Another topic where Rubio and Cruz clashed: the government’s bulk phone data collection program.

The domestic surveillance program allowed the National Security Agency to secretly access the metadata of millions of phone calls; it was made public by government contractor Edward Snowden. Congress curtailed the program and it officially shut down just days before the San Bernardino terrorist attack. Rubio says it has limited the government’s ability to fight terrorism.

On the debate stage, Cruz defended his vote for the USA Freedom Act, saying it not only respects civil liberties by stopping the government from automatically collecting bulk data, but it also expands the government’s ability to gather terrorists’ phone records.

"The old program covered 20 to 30 percent of phone numbers to search for terrorists," Cruz said. "The new program covers nearly 100 percent. That gives us greater ability to stop acts of terrorism, and he knows that’s the case."

Rubio responded, "Let me be very careful when answering this, because I don’t think national television in front of 15 million people is the place to discuss classified information, so let me just be very clear: There is nothing we are allowed to do under this bill that we could not do before."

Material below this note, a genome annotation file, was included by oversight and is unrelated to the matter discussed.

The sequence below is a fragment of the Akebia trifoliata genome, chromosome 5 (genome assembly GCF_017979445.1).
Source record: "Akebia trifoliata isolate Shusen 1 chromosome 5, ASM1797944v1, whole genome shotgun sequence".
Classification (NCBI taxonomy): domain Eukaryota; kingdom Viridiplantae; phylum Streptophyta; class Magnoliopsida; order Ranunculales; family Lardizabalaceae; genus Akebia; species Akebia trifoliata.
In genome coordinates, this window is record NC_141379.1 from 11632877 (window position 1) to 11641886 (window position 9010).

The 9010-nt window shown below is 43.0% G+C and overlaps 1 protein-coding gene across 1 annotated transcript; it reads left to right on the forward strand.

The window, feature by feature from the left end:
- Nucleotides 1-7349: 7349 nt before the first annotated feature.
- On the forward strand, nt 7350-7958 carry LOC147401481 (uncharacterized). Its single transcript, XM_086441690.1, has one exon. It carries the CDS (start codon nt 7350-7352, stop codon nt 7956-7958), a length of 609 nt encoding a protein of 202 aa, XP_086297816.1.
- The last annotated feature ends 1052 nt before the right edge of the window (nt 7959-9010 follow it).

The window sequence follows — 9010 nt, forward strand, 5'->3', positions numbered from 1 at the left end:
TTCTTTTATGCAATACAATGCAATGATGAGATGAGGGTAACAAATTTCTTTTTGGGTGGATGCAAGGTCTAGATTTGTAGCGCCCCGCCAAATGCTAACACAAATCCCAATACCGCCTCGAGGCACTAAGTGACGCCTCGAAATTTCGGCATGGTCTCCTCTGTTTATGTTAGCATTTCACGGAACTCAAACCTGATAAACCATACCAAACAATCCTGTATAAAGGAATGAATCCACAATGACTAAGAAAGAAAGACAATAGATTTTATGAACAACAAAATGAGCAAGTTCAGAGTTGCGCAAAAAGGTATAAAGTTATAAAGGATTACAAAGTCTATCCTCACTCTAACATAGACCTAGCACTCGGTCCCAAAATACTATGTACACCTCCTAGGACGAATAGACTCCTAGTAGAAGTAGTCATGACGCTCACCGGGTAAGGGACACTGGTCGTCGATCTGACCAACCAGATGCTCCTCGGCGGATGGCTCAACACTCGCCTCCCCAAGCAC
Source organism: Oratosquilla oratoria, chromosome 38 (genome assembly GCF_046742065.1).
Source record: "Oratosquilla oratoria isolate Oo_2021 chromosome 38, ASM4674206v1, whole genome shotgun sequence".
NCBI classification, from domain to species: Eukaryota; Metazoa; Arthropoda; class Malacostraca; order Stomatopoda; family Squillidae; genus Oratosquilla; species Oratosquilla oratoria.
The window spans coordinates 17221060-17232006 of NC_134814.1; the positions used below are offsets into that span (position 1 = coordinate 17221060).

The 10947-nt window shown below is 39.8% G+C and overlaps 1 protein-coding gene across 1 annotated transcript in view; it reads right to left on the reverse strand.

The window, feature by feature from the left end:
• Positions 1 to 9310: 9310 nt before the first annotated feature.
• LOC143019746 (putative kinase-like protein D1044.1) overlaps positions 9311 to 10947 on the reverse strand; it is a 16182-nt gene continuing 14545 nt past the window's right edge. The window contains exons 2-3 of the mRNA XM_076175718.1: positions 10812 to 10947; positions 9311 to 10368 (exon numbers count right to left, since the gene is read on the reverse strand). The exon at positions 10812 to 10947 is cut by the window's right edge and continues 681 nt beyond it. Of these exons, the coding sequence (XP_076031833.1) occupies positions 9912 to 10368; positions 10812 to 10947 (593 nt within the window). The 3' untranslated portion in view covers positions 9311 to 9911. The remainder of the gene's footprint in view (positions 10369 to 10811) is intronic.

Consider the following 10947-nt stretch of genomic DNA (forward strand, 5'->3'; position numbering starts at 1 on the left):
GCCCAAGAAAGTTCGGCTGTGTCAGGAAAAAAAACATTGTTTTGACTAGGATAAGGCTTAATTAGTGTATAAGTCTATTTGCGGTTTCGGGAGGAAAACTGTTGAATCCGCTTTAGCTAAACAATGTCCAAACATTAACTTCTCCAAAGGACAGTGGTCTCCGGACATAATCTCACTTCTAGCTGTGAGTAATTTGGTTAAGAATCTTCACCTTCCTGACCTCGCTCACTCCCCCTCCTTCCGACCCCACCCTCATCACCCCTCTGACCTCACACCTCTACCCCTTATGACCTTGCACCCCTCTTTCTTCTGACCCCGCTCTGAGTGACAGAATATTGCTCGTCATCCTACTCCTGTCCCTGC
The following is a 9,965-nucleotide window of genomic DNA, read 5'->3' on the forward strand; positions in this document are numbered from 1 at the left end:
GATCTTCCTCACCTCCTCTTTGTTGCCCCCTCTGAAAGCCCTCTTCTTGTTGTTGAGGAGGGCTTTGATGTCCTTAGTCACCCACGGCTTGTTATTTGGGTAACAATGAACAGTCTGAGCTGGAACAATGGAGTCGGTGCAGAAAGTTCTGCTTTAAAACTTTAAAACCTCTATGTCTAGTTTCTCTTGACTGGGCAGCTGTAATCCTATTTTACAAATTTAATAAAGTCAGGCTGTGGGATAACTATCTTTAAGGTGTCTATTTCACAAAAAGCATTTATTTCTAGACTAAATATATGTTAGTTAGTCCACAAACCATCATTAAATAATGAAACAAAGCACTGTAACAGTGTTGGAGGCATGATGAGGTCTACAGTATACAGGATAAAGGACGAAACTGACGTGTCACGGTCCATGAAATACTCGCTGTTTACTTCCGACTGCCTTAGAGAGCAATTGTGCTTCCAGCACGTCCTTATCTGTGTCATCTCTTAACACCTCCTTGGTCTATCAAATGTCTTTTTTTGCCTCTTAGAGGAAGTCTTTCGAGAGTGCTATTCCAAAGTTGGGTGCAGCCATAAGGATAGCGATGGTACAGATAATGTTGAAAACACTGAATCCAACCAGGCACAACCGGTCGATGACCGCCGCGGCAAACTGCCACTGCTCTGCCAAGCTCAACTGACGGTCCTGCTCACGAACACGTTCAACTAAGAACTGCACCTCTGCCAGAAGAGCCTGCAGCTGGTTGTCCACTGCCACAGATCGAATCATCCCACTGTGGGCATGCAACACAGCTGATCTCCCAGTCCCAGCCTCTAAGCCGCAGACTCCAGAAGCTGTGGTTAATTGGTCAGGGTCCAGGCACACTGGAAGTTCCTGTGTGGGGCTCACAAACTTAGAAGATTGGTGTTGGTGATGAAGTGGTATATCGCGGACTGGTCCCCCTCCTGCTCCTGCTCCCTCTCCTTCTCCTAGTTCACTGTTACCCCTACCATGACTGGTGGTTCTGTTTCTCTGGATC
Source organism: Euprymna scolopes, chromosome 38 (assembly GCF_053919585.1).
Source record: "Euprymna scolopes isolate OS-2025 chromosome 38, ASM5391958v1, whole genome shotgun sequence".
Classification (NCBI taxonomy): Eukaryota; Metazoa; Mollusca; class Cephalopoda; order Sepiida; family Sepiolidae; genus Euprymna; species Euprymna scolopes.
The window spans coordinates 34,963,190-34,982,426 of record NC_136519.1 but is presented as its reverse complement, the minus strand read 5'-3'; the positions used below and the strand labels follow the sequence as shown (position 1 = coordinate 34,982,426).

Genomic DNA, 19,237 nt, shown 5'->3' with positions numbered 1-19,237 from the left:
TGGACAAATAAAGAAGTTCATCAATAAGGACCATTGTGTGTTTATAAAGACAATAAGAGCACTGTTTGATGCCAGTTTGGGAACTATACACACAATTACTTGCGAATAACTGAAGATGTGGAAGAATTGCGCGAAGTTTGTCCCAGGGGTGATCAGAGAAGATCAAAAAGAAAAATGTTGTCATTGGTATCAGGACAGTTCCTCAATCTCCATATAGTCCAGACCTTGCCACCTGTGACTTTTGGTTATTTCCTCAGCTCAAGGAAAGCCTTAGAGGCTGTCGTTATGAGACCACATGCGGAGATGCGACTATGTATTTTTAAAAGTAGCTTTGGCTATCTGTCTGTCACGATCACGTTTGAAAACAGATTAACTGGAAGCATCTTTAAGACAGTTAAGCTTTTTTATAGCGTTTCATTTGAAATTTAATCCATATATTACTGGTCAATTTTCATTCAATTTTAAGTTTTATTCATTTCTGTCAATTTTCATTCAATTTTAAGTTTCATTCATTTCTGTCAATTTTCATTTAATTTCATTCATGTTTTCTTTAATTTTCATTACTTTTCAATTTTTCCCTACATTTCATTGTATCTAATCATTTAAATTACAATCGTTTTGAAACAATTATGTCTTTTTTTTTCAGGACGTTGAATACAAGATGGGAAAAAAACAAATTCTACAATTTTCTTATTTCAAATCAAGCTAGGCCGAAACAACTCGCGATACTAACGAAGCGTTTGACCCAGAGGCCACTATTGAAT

That’s a pretty stark difference --- Cruz says we’ll have access to many more phone numbers, and Rubio says this bill doesn’t do anything new. We decided to focus on Rubio’s statement.

It rates Half True.

Whereas the old bulk phone data collection program wasn’t very good at collecting cell phone and Internet phone records, the Freedom Act establishes parameters that make this more feasible. However, it’s not like the government couldn’t access these records at all before, they just couldn’t do it through the bulk collection program. The law did not give the government a brand-new legal authority, it just helps to streamline the record collection process.